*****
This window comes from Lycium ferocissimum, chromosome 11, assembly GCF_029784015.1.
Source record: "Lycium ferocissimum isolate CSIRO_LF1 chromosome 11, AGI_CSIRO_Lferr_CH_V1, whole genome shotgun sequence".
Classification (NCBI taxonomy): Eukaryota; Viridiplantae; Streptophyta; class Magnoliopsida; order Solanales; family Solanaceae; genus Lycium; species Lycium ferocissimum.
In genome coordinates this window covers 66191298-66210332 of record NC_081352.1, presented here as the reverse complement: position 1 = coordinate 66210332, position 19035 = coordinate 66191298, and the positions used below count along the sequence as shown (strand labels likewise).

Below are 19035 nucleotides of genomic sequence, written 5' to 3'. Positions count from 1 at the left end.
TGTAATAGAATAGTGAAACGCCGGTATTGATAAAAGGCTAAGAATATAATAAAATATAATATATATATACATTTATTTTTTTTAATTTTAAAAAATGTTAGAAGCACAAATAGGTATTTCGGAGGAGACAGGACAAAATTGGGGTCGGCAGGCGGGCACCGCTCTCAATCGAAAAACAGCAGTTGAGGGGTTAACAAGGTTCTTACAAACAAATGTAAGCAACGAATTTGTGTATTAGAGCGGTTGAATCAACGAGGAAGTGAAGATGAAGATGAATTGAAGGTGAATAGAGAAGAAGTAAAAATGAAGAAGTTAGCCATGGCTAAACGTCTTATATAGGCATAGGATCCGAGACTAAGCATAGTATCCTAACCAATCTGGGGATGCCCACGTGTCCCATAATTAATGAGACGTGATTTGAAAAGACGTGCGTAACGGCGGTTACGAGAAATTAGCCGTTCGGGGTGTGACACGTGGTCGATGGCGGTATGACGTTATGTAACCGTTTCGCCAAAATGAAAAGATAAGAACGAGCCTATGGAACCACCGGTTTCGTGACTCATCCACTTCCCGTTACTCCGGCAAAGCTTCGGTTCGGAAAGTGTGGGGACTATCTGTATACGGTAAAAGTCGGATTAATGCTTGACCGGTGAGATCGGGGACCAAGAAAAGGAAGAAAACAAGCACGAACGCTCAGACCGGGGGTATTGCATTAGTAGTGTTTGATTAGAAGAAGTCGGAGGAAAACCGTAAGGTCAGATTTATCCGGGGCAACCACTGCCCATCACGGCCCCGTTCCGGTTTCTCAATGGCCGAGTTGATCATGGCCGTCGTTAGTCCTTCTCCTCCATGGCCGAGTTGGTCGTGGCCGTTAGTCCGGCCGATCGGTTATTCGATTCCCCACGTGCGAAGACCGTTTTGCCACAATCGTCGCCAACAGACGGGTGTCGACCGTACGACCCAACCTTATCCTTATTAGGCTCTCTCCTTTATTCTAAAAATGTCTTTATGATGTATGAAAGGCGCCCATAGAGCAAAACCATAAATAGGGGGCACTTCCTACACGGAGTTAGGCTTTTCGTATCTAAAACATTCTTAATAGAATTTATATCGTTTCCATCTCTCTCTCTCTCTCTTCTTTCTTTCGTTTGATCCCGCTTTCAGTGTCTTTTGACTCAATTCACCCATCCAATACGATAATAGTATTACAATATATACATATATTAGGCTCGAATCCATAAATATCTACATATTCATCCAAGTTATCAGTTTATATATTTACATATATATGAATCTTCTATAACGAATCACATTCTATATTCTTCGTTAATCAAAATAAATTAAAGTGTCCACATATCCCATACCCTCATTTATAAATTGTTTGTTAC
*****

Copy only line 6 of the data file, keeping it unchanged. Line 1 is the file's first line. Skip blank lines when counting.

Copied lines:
TGTAATAGAATAGTGAAACGCCGGTATTGATAAAAGGCTAAGAATATAATAAAATATAATATATATATACATTTATTTTTTTTAATTTTAAAAAATGTTAGAAGCACAAATAGGTATTTCGGAGGAGACAGGACAAAATTGGGGTCGGCAGGCGGGCACCGCTCTCAATCGAAAAACAGCAGTTGAGGGGTTAACAAGGTTCTTACAAACAAATGTAAGCAACGAATTTGTGTATTAGAGCGGTTGAATCAACGAGGAAGTGAAGATGAAGATGAATTGAAGGTGAATAGAGAAGAAGTAAAAATGAAGAAGTTAGCCATGGCTAAACGTCTTATATAGGCATAGGATCCGAGACTAAGCATAGTATCCTAACCAATCTGGGGATGCCCACGTGTCCCATAATTAATGAGACGTGATTTGAAAAGACGTGCGTAACGGCGGTTACGAGAAATTAGCCGTTCGGGGTGTGACACGTGGTCGATGGCGGTATGACGTTATGTAACCGTTTCGCCAAAATGAAAAGATAAGAACGAGCCTATGGAACCACCGGTTTCGTGACTCATCCACTTCCCGTTACTCCGGCAAAGCTTCGGTTCGGAAAGTGTGGGGACTATCTGTATACGGTAAAAGTCGGATTAATGCTTGACCGGTGAGATCGGGGACCAAGAAAAGGAAGAAAACAAGCACGAACGCTCAGACCGGGGGTATTGCATTAGTAGTGTTTGATTAGAAGAAGTCGGAGGAAAACCGTAAGGTCAGATTTATCCGGGGCAACCACTGCCCATCACGGCCCCGTTCCGGTTTCTCAATGGCCGAGTTGATCATGGCCGTCGTTAGTCCTTCTCCTCCATGGCCGAGTTGGTCGTGGCCGTTAGTCCGGCCGATCGGTTATTCGATTCCCCACGTGCGAAGACCGTTTTGCCACAATCGTCGCCAACAGACGGGTGTCGACCGTACGACCCAACCTTATCCTTATTAGGCTCTCTCCTTTATTCTAAAAATGTCTTTATGATGTATGAAAGGCGCCCATAGAGCAAAACCATAAATAGGGGGCACTTCCTACACGGAGTTAGGCTTTTCGTATCTAAAACATTCTTAATAGAATTTATATCGTTTCCATCTCTCTCTCTCTCTCTTCTTTCTTTCGTTTGATCCCGCTTTCAGTGTCTTTTGACTCAATTCACCCATCCAATACGATAATAGTATTACAATATATACATATATTAGGCTCGAATCCATAAATATCTACATATTCATCCAAGTTATCAGTTTATATATTTACATATATATGAATCTTCTATAACGAATCACATTCTATATTCTTCGTTAATCAAAATAAATTAAAGTGTCCACATATCCCATACCCTCATTTATAAATTGTTTGTTAC